The stance is the start of the shot. This is a truism that should not even need to be emphasised. However, the fact that the stance is the starting point of a process on which the subsequent elements depend is somewhat less obvious. Since each shot is defined as a process, the correct stance is very important. If your stance is stable, you will also shoot much better.
Many archers pay no or little attention to this element. The way they happen to be standing at the time is considered good enough. Consequently, one sees the most impossible postures. If you always do it the same way, a habituation effect will also occur, and the errors which inevitably result may also be cancelled out to some extent.
Checking your stance
If you adopt a stance deliberately, it obviously also becomes possible to check it. You can already do this when you practise or train. Then you will not forget this step in the field either.
In order to check whether the stance is parallel, take up a parallel stance, hold the bow downward in front of your body so that it aligns with the tips of your feet and check whether the bow is pointing at the target. A second option is to do it with the arrow.
Checking your stance before the shot: the bow is lined up with the tips of the feet. If it points exactly at the target, you are standing parallel.
An incorrect stance can already be the cause of a poor shot or even a miss. On the one hand, it may be that you are allowing too little time – especially in the field – to assume the optimal stance; on the other, you may have selected an incorrect stance you did not actually intend.
Step 2: Posture
The posture essentially depends on what bow you are shooting with. For longbows and recurves, different postures are possible.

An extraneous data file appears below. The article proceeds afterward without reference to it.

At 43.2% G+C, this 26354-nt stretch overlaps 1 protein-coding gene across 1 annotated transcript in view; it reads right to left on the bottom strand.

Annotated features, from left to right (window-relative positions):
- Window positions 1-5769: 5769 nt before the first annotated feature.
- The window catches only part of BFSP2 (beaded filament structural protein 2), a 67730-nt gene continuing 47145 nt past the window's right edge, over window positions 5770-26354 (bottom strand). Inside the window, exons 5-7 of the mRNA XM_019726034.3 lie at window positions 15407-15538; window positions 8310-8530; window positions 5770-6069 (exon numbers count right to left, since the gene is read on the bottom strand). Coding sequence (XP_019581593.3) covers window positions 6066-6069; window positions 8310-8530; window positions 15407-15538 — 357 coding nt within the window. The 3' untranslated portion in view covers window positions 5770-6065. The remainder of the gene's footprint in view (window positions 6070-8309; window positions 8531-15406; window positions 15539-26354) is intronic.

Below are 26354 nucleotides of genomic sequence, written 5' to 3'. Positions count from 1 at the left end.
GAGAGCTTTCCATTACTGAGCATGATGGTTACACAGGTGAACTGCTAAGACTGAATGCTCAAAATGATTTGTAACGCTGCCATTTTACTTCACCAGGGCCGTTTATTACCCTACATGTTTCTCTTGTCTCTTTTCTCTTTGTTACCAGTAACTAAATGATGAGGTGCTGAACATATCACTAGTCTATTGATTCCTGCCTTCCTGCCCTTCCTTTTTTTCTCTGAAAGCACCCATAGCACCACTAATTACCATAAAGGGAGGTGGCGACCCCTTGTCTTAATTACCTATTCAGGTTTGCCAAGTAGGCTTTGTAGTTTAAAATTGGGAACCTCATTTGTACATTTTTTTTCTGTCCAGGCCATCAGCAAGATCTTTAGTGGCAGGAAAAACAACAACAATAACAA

Body and head postures with a longbow
The longbow is very often held at an angle. The knees are bent slightly and the upper body is inclined forward a little. If the upper body is bent forward, the distance between shoulder and arrow increases. One of the effects is that the string does not hit the forearm of the bow hand after the release. The lower leg is parallel to the upper body.
1-Poor stance: Extremely open stance. 2-Poor stance: Extremely twisted stance. 3-Poor stance: Legs close together.
< Poor stance: Legs very far apart. > Good posture with the longbow.
The bow and the axis of the eyes form a right angle.
< Correct posture with the recurve bow.
> The bow and the axis of the eyes always form a right angle.
Posture with the recurve bow
If you are using a recurve with a large sight window and a rest, the large sight window also allows you to assume a straight posture. Once again, the "T" configuration applies (formed by the upper body and shoulder).
< Legs straight and upper body inclined forward.
> Upper body straight and knees bent.